South Beach Diet Image Link        Atkins Diet Image Link

Paleo Diet Image Link                    Protein Power Image Link

Jenny Craig Image Link                  Weight Watchers Image Link

Questions Image Link                    Fad Diets Don’t Work Image Link

                               Model Image Link

The Information Age, the Internet, and Journalism

At this point in human history, we are in what is called the Information Age. This term for our current society essentially means that information is everywhere, available to us at every turn. There are many ways in which we receive information: the internet, books, newspapers, television, and each other. Receiving information from each other is a new concept; before smartphones came to be, we only received information from radio or television news. Brian Carroll writes about where this information comes from, and how it is changing all the time in his book, Writing for Digital Media. He discusses the significance of professional journalism in a world of participatory journalism.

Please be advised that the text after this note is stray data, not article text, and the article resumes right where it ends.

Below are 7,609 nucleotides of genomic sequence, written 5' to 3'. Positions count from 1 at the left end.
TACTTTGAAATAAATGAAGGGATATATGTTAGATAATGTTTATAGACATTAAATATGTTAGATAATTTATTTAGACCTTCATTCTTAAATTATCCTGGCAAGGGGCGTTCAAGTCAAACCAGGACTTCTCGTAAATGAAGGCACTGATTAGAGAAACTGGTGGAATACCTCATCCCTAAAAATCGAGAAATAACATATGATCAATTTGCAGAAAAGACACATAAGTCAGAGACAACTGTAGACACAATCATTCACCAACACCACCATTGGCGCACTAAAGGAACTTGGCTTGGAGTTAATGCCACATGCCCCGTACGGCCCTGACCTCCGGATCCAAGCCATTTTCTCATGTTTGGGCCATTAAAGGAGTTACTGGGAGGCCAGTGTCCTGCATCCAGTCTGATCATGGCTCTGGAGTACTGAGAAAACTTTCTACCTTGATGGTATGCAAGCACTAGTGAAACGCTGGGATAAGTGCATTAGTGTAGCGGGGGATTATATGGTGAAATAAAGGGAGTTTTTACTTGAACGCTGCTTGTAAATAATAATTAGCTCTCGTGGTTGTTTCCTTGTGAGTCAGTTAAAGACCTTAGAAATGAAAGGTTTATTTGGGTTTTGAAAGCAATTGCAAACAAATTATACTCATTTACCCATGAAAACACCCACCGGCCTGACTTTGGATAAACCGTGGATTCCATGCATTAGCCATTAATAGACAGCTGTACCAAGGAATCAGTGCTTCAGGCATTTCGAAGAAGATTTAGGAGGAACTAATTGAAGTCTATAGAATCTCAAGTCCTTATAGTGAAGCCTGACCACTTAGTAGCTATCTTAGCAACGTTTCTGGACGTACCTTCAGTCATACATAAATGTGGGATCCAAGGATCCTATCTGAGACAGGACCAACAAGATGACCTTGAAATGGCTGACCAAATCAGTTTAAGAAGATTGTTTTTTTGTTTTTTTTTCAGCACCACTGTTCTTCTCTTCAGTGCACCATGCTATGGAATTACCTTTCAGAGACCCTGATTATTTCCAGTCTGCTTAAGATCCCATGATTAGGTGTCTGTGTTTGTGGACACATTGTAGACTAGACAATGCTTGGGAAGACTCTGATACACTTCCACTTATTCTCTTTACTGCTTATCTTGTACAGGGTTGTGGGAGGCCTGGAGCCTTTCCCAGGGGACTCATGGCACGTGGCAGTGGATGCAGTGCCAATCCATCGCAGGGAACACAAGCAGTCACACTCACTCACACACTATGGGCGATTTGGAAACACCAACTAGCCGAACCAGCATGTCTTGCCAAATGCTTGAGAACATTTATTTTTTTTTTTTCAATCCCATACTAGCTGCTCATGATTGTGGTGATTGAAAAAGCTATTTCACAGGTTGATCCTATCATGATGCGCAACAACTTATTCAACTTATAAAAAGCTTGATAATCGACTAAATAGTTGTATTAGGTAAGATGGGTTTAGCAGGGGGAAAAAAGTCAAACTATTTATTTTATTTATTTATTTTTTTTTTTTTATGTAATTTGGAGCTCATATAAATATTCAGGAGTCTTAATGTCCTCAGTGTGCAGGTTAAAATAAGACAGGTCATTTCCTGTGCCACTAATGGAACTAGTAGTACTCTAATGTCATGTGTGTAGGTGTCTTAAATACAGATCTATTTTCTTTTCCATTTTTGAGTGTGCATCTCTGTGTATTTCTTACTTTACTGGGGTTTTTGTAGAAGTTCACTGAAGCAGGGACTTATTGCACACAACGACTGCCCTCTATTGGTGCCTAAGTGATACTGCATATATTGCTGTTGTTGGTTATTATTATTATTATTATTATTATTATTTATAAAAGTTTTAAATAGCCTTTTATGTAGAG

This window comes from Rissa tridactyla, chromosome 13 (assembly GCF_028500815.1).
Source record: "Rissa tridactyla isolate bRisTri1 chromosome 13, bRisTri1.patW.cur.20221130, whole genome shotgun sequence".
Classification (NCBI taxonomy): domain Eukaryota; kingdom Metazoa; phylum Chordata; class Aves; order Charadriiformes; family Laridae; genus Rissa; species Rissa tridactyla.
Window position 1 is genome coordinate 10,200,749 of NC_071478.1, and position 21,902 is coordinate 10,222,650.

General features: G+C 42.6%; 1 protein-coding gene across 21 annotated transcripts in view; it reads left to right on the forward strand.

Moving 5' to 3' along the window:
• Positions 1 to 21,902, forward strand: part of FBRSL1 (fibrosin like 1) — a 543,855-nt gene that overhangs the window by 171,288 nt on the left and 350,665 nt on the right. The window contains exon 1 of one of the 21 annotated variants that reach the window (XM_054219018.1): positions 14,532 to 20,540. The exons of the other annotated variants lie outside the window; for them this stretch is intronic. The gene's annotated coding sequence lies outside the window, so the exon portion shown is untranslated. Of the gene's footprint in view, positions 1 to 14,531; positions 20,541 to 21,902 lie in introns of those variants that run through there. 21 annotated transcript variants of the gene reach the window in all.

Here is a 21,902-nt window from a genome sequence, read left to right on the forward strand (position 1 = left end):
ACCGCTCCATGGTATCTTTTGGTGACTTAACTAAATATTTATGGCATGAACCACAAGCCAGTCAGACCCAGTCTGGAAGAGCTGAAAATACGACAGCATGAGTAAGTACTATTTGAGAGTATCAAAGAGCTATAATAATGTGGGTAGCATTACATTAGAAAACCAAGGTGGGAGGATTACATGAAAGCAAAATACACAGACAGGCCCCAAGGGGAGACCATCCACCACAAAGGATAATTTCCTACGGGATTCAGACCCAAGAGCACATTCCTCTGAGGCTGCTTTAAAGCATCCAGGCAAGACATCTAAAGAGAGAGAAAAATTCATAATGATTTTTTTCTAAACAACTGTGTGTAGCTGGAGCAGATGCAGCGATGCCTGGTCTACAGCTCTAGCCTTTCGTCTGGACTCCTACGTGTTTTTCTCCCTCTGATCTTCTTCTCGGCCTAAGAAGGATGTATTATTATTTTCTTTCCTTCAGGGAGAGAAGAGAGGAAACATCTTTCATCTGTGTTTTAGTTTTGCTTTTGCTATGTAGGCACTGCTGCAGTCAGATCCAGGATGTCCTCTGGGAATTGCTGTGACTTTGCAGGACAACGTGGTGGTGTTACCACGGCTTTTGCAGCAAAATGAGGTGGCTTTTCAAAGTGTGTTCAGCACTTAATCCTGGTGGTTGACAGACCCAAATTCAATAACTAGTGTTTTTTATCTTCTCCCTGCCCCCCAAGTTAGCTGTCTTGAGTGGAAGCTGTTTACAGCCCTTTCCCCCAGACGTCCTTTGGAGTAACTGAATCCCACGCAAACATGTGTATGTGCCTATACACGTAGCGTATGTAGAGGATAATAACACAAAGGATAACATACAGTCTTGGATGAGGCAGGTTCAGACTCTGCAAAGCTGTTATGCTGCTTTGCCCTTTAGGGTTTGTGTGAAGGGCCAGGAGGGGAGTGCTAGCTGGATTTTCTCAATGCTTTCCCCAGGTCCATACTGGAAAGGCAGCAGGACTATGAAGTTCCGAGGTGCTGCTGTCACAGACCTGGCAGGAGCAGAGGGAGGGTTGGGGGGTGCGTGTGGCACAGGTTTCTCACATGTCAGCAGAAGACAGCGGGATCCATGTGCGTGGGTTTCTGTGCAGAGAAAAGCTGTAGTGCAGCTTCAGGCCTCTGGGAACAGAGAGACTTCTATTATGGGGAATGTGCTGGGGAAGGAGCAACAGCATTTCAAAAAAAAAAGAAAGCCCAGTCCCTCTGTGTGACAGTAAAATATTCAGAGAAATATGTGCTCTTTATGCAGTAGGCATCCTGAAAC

We have become the sources of our own information, and the professionals basically make sure we are not crazy liars. They sift through the information given to them through firsthand and secondhand accounts of events, eventually verifying what is fact and what is fiction. It is interesting to me that in an era called the Information Age, not all information is going to be correct. The internet officially runs our world now, so whatever is posted on it will be read and taken in. Some may question what they ready, but others may not. This makes conversational information outlets such as CNN’s iReport all the more controversial. Although CNN fact checks everything users post, having something like this is risky. People are not to be trusted with information, especially vital information, due to bias. Bias is what arguably makes the Information Age a scary time.